comments after the quotes, but your newsreader slapped your .sig at the
very top. This put your entire post into your .sig. That's bad.

The reason this is happening it that you are using the braindead
Microsoft Outlook Express. There are few things you can do to correct
the problem:

1. Get a different newsreader. There are many good ones.

2. Don't use a .sig.

3. Find and install OE Quotefix.

Brian
May 26 '06 #12
"Default User" <de***********@yahoo.com> wrote in message
news:Iz*******@news.boeing.com...
Jeffrey Baker wrote:

Here's a technical note about your post. You properly posted your
comments after the quotes, but your newsreader slapped your .sig at the
very top. This put your entire post into your .sig. That's bad.

The reason this is happening it that you are using the braindead
Microsoft Outlook Express. There are few things you can do to correct
the problem:

1. Get a different newsreader. There are many good ones.

2. Don't use a .sig.

3. Find and install OE Quotefix.

Brian


Funny.

--
It is far better to post code then to never have posted
May 26 '06 #13
"Victor Bazarov" <v.********@comAcast.net> wrote in message
news:e5**********@news.datemas.de...
Jeffrey Baker wrote:
I wrote a program way back when VC++ 5.0 was around and when using
this program in VC++ 2003 I get garbage. I was able to let the
program run through code that would view the data. Since each object
is new there should be no data to show. Here is some code that would
run clean in VC++ 5.0 and in VC++ 2003 there is garbage.

//Reproduce Garbage

#include <iostream>

using std::cout;

using std::endl;

class Repro

{

private:

char wd[10];

struct

{

char word[10];

}st;

public:

void View();

};

void Repro::View()

{

cout << "word " << st.word << endl;

cout << "wd " << wd << endl;

}

int main()

{

Repro a;

a.View();

return 0;

}


Your program leaves both 'wd' and 'st' members of the 'a' object
*uninitialised*. That means they contain garbage. If you want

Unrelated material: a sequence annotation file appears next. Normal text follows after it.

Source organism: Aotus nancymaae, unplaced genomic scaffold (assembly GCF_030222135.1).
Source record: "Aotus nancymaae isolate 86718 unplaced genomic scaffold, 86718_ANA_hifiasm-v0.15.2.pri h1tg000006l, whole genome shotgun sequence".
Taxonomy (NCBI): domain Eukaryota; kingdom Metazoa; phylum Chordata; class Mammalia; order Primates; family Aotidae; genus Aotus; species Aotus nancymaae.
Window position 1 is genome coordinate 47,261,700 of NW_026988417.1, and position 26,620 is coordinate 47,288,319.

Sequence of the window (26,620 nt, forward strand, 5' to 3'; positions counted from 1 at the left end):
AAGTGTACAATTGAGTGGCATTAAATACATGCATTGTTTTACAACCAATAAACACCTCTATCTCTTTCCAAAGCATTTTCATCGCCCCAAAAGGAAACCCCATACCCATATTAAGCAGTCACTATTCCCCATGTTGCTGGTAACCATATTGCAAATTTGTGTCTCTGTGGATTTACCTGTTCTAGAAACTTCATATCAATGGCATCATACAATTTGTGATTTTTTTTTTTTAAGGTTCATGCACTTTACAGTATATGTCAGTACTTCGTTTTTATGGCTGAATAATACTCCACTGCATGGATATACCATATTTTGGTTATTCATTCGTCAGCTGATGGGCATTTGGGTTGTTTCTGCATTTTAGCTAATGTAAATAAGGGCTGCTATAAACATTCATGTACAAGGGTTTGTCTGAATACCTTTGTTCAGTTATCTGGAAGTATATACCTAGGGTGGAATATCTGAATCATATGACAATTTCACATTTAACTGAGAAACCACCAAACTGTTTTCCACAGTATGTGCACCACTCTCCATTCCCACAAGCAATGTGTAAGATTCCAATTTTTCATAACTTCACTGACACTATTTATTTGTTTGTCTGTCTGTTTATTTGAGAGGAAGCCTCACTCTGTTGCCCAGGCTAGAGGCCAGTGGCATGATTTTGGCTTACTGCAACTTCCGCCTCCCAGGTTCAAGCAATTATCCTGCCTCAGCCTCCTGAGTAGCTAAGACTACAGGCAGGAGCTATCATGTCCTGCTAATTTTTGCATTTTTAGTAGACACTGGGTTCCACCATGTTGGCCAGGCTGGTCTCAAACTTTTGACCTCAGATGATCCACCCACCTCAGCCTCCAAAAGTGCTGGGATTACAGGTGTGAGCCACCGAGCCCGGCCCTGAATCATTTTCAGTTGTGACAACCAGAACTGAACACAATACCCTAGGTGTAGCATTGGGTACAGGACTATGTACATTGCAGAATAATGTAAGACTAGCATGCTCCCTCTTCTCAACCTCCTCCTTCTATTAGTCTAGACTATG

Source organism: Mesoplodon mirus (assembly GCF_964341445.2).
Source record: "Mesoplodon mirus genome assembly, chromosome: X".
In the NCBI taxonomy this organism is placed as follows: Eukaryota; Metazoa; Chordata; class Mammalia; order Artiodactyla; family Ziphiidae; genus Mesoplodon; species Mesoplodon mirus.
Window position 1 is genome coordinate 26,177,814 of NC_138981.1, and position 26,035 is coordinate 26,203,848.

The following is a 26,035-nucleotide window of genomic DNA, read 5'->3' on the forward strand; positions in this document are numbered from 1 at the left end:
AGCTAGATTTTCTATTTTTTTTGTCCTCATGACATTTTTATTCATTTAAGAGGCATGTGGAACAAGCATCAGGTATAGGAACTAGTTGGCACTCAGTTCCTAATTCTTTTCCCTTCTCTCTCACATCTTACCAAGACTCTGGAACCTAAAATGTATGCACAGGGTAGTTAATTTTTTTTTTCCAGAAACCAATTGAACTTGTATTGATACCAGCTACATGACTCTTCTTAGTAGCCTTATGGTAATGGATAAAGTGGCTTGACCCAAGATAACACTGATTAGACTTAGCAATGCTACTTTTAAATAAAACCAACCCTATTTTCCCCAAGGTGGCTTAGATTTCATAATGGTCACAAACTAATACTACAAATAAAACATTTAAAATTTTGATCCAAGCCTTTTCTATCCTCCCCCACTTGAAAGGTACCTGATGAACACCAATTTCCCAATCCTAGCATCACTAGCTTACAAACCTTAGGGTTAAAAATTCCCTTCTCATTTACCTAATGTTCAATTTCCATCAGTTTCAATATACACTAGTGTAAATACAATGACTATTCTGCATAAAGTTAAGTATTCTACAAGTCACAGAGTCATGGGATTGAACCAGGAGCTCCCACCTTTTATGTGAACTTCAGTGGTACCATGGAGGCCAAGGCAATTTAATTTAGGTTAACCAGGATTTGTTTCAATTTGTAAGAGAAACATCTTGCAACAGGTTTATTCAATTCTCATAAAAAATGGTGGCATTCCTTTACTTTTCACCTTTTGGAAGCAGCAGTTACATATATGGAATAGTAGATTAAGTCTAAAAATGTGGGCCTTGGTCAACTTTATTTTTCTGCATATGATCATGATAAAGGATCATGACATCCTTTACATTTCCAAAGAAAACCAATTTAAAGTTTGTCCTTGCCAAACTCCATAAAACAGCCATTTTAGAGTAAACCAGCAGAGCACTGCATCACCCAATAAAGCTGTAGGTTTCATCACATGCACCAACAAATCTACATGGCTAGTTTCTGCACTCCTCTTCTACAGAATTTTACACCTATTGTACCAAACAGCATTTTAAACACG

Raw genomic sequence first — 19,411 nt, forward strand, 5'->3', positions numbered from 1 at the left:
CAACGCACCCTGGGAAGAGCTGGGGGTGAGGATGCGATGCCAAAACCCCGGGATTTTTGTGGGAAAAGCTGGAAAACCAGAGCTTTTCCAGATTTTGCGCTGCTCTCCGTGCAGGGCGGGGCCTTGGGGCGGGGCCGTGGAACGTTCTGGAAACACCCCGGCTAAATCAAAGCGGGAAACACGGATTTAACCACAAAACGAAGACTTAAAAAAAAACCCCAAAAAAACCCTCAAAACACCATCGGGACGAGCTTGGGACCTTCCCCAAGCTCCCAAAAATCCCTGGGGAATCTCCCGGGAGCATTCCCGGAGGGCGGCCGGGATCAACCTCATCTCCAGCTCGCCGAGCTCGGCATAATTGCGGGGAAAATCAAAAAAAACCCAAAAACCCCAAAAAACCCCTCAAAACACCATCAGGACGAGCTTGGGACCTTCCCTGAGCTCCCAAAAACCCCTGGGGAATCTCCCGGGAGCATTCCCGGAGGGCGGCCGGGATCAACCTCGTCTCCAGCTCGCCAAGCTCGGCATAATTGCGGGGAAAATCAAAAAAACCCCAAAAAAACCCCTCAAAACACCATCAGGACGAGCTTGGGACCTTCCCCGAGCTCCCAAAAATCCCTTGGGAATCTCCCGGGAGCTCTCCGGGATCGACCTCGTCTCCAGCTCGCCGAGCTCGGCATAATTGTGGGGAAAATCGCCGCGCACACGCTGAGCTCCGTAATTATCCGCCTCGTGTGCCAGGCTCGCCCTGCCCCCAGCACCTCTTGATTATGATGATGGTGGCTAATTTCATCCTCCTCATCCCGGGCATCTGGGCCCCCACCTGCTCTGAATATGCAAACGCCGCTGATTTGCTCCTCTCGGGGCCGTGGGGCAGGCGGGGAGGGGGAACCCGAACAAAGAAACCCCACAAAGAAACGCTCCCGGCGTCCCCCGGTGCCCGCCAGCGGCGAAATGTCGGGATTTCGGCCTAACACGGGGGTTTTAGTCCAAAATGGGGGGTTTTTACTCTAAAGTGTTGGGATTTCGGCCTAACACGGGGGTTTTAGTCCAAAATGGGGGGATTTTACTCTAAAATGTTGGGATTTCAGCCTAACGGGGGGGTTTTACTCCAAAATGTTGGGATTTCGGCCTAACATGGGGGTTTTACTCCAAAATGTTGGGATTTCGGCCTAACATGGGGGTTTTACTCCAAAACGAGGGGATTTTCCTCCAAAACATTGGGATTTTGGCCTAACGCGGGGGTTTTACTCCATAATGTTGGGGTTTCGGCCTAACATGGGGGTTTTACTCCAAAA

them to contain something particular, you have to specifically say
so (in 'Repro's constructor). If you declare 'a' *static*, for
instance, the memory it occupies will be zeroed out, and that's
something meaningful. But as it stands, 'a' is *automatic* and its
memory has random contents.

The difference between compilers is immaterial.

V
--
Please remove capital 'A's when replying by e-mail
I do not respond to top-posted replies, please don't ask

Here is the program fixed -

//Reproduce Garbage lost due to Repro(){ strcpy(st.word," ");strcpy(wd,"
");}

#include <iostream>

using std::cout;

using std::endl;

#include <string>

class Repro

{

public:

Repro(){ strcpy(st.word," ");strcpy(wd," ");}

void View();

private:

char wd[10];

struct

{

char word[10];

}st;

};

void Repro::View()

{

cout << "word " << st.word << endl;

cout << "wd " << wd << endl;

}

int main()

{

Repro a;

a.View();

return 0;

}

I'll have to look at the "static" you mentioned.

Thanks,
Jeff
--
It is far better to post code then to never have posted
May 27 '06 #14
Jeffrey Baker wrote:
"Default User" <de***********@yahoo.com> wrote in message
news:Iz*******@news.boeing.com...
Jeffrey Baker wrote:

Here's a technical note about your post. You properly posted your
comments after the quotes, but your newsreader slapped your .sig at
the very top. This put your entire post into your .sig. That's bad.
Funny.


??

I wasn't attempting to be funny. I was quite serious. OE Quotefix was
designed to repair that defect in Lookout Express. Do you not see the
signature at the top of the message?
Brian
May 27 '06 #15